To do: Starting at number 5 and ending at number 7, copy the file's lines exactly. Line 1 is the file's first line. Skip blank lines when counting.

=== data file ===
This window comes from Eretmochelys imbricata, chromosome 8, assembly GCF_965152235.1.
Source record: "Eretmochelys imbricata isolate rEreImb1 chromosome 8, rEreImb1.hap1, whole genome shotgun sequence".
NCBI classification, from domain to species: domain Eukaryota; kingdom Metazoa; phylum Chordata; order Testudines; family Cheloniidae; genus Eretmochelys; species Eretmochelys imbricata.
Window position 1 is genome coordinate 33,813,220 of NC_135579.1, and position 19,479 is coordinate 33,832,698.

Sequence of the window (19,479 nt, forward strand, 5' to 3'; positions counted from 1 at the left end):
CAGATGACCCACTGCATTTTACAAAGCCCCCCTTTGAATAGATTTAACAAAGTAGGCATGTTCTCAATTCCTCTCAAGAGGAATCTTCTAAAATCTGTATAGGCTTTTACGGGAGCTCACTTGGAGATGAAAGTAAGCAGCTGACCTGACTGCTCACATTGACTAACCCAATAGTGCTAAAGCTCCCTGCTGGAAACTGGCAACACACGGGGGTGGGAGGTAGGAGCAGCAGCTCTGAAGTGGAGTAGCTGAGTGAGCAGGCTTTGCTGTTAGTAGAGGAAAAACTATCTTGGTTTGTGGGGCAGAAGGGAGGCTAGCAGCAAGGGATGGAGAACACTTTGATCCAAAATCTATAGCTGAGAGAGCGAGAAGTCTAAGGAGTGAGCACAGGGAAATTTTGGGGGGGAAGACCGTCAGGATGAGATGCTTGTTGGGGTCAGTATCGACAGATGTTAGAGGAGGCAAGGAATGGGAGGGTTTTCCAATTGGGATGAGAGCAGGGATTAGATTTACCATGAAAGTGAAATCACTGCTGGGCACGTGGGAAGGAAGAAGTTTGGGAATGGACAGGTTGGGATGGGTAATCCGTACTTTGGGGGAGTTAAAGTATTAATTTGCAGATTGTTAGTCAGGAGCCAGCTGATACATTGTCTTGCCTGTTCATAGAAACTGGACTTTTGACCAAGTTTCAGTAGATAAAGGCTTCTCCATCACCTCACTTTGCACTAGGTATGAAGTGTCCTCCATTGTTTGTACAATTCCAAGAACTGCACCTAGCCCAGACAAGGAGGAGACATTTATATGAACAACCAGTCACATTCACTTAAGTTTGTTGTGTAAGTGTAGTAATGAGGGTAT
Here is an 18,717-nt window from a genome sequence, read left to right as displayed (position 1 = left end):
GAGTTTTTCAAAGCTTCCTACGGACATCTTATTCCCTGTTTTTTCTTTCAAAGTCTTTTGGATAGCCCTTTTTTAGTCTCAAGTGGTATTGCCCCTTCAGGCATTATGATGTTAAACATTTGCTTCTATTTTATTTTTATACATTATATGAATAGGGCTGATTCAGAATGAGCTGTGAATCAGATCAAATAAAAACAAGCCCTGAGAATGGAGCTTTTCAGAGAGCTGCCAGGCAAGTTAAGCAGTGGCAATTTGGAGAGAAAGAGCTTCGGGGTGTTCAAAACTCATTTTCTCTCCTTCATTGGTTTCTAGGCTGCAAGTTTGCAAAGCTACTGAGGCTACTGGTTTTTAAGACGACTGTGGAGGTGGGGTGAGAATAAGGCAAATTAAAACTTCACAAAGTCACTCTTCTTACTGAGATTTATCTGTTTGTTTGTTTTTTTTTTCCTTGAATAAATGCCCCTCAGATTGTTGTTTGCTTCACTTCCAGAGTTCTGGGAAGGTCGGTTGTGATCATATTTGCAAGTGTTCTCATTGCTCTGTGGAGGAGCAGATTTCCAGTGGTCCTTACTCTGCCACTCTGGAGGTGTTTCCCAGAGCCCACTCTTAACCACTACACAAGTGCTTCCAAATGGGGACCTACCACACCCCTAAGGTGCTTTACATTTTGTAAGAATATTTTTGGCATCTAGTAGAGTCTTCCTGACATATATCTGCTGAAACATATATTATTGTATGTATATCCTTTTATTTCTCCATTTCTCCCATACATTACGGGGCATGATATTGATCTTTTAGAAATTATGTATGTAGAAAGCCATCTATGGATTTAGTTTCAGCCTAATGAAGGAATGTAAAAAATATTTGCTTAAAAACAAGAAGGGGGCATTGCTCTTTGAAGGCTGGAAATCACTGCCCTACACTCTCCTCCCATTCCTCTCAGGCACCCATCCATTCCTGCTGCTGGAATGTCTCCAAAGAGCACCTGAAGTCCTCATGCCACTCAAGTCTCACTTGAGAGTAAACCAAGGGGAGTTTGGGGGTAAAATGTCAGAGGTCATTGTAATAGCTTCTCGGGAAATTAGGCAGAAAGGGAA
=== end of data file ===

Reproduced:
Sequence of the window (19,479 nt, forward strand, 5' to 3'; positions counted from 1 at the left end):
CAGATGACCCACTGCATTTTACAAAGCCCCCCTTTGAATAGATTTAACAAAGTAGGCATGTTCTCAATTCCTCTCAAGAGGAATCTTCTAAAATCTGTATAGGCTTTTACGGGAGCTCACTTGGAGATGAAAGTAAGCAGCTGACCTGACTGCTCACATTGACTAACCCAATAGTGCTAAAGCTCCCTGCTGGAAACTGGCAACACACGGGGGTGGGAGGTAGGAGCAGCAGCTCTGAAGTGGAGTAGCTGAGTGAGCAGGCTTTGCTGTTAGTAGAGGAAAAACTATCTTGGTTTGTGGGGCAGAAGGGAGGCTAGCAGCAAGGGATGGAGAACACTTTGATCCAAAATCTATAGCTGAGAGAGCGAGAAGTCTAAGGAGTGAGCACAGGGAAATTTTGGGGGGGAAGACCGTCAGGATGAGATGCTTGTTGGGGTCAGTATCGACAGATGTTAGAGGAGGCAAGGAATGGGAGGGTTTTCCAATTGGGATGAGAGCAGGGATTAGATTTACCATGAAAGTGAAATCACTGCTGGGCACGTGGGAAGGAAGAAGTTTGGGAATGGACAGGTTGGGATGGGTAATCCGTACTTTGGGGGAGTTAAAGTATTAATTTGCAGATTGTTAGTCAGGAGCCAGCTGATACATTGTCTTGCCTGTTCATAGAAACTGGACTTTTGACCAAGTTTCAGTAGATAAAGGCTTCTCCATCACCTCACTTTGCACTAGGTATGAAGTGTCCTCCATTGTTTGTACAATTCCAAGAACTGCACCTAGCCCAGACAAGGAGGAGACATTTATATGAACAACCAGTCACATTCACTTAAGTTTGTTGTGTAAGTGTAGTAATGAGGGTAT
Here is an 18,717-nt window from a genome sequence, read left to right as displayed (position 1 = left end):